What this led to was the system working as expected for a majority of the time and catching us out in a big way. In smaller systems this may not be an issue but when you have lots of layers in your application (too many perhaps?) its worth checking.

    Categories: Development

    The Joys Of Interviews

    July 22, 2009 Leave a comment

    In last couple of weeks we have been interviewing new contractor candidates. The standard has been pretty good with a few notable exceptions;

    1. If you say you find multi-threading easy yet do not know what the lock statement does I tend not to believe you are any good at it.
    2. If you have six years experience in c# and describe your competence as excellent, you really should know the difference between abstract and sealed.

    People who need to revise for a simple OO test make me shudder.

    Categories: Development Tags: ,

    Hiring again

    We’re hiring again at work, getting some contractors in to help us with the deliverables in the next three to six months. From the last time we were interviewing the standard seems to be significantly higher, which I imagine is due to not as many companies taking on contractors. I have heard about people despairing over the standard of .Net developers but I have noticed that many more seem to have an understanding of mocking, testing and the SOLID principles than even a year ago.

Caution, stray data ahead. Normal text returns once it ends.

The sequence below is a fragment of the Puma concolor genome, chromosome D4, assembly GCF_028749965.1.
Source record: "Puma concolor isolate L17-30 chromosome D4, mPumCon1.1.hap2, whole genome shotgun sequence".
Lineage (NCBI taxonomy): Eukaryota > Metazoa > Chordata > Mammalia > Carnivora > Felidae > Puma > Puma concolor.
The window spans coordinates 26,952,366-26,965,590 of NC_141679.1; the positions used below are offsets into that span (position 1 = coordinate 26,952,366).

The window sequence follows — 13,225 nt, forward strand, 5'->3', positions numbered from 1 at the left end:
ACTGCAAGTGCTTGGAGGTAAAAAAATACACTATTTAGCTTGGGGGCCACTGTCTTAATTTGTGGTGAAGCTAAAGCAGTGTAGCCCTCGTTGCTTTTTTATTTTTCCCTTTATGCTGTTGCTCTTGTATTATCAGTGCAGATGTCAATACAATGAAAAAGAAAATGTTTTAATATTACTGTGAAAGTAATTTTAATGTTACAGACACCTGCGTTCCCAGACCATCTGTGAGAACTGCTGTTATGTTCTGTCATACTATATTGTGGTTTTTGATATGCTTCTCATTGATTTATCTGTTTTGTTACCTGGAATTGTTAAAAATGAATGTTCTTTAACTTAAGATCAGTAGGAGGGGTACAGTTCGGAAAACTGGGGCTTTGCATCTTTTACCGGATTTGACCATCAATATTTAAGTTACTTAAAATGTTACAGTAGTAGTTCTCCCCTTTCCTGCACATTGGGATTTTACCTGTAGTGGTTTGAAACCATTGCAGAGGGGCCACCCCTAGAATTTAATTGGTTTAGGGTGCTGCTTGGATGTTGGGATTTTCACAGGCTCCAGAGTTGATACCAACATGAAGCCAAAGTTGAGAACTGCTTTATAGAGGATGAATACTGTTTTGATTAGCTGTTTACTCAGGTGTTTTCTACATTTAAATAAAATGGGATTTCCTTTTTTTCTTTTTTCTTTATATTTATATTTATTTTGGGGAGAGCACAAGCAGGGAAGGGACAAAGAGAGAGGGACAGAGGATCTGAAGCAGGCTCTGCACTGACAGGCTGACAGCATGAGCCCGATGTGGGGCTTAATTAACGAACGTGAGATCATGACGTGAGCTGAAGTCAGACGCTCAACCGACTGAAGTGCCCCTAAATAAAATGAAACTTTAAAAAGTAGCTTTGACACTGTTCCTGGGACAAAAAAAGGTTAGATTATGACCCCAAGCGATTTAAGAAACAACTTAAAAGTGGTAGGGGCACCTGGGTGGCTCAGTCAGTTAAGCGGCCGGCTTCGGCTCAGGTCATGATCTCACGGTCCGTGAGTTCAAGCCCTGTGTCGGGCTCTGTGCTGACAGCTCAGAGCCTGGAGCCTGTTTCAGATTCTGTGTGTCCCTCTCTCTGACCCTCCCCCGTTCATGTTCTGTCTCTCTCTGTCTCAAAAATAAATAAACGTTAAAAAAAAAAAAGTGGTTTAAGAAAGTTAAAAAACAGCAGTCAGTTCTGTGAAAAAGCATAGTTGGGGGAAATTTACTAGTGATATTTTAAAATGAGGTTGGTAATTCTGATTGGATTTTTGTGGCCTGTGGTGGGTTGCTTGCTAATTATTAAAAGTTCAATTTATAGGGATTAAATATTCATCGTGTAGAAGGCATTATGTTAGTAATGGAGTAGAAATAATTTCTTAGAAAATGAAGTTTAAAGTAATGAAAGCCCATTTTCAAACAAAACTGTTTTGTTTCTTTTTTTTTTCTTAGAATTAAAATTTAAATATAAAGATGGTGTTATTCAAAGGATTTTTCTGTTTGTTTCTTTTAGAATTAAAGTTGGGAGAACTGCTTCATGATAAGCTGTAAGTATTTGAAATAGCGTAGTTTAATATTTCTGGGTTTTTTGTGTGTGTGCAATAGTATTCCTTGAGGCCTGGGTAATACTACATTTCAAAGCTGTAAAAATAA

So many CV’s came in we changed our hiring process and asked sent the applicants a single method to improve maintainability and email us the results, the standard was pretty high (although the original code was really bad) but I think it will give us a good starting point to discuss with the candidates we get in for interview.

    As someone involved in the hiring process we can now afford to be more selective, I have found with our current hiring process we have a reasonably simple multiple choice OO which as perhaps a little too much trivia and a very simple practical which I don’t think that this is enough to really understand how good the candidate is, I would rather that they thought more rationally about design and maintainability than knew their way around SqlCommand and the SqlDataReader.

    For any candidate we interview, they should understand unit testing, IOC, separation of concerns, know why large classes and methods are wrong and expect to write code in the interview, not being able to write code under pressure is not a reasonable response. We won’t give them FizzBuzz but might ask them to solve a problem on the whiteboard.

    Lastly, if I am interviewing you, one last piece of advice, don’t suggest that I use DataSet’s in my Domain Objects we have enough of that sort of architecture here already!

    What’s your interview process and has it changed over the last couple of years?

    Categories: Development Tags: ,